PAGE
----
Friday 15 December 2017

Wilshere urges Walcott to stick to Guns

If Arsenal are ever to recover a semblance of former glories, one senses that the inspiration will spring from Jack Wilshere and his British brotherhood.

As Arséne Wenger's players toasted a third league victory in succession, just 48 hours after five leading homegrown talents had all committed their long-term futures to the club, Wilshere admitted that he was putting concerted pressure on Theo Walcott to become the sixth.

While Wilshere, Kieran Gibbs, Aaron Ramsey, Carl Jenkinson and Alex Oxlade-Chamberlain have all extended their contracts at the Emirates Stadium, Walcott remains torn over his insistence upon being played as a centre-forward.

The striker's performance in this position against Wigan was not without its flaws -- indeed, his only moment of genuine influence was when he won a highly contentious penalty by dropping wide -- but Wilshere claimed he would do everything to convince his unsettled team-mate to stay.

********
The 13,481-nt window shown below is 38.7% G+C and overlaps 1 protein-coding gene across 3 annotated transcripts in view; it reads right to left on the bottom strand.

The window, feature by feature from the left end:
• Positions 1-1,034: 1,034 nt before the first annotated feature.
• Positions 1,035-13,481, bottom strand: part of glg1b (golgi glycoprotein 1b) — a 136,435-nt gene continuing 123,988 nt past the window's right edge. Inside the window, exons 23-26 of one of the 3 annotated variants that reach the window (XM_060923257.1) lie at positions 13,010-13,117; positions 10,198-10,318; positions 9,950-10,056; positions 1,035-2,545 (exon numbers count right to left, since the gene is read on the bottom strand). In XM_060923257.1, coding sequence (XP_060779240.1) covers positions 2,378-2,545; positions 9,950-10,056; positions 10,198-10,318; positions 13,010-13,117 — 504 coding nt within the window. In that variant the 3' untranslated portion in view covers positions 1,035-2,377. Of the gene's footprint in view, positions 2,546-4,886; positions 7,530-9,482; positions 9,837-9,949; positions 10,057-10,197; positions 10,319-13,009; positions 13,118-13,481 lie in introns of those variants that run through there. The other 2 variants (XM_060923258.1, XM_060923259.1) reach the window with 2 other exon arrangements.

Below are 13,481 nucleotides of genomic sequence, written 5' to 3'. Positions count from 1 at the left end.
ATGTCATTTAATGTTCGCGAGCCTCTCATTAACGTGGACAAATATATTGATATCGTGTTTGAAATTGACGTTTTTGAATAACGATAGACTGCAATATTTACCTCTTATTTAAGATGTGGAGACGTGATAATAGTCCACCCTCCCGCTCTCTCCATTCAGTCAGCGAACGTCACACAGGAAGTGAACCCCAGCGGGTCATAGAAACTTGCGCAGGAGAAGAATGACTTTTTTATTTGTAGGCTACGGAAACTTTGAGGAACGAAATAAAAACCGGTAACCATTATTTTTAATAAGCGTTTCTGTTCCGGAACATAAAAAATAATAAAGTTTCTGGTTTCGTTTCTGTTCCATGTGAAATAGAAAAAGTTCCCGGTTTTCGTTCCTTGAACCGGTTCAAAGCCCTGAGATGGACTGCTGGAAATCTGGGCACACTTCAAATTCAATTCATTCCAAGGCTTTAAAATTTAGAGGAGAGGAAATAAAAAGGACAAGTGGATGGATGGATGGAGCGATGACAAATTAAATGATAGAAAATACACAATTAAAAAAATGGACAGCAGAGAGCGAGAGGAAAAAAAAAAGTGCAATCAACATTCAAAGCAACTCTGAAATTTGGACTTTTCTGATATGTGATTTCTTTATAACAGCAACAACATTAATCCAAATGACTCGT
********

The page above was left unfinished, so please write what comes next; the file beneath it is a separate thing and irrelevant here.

"I'm always winding him up, saying 'Come on Theo, sign'," the midfielder said. "It's up to him and the club to reach an agreement, but Theo knows what he means to us and to the fans, so I hope he will."


Wilshere argued that the spectacle of five young contemporaries underlining their loyalty to Arsenal en masse could yet be a crucial factor in Walcott's next move. "I think he looked at that. We're all great friends, the British boys -- we go out and have meals together, sit together when we're on the road, so I hope that he can follow us and sign."

Wilshere embodies the type of steadfast attitude that Wenger values as Arsenal seek to sustain their incremental recovery.

A sequence of restorative Premier League victories against West Bromwich Albion, Reading and Saturday's 1-0 win against Wigan represents the team's best run in the league since March. For all the latest signs of encouragement for Wenger, one could be sure that he would not rest. "Suddenly, there are a lot of good things to talk about, but let's not go overboard," he cautioned.

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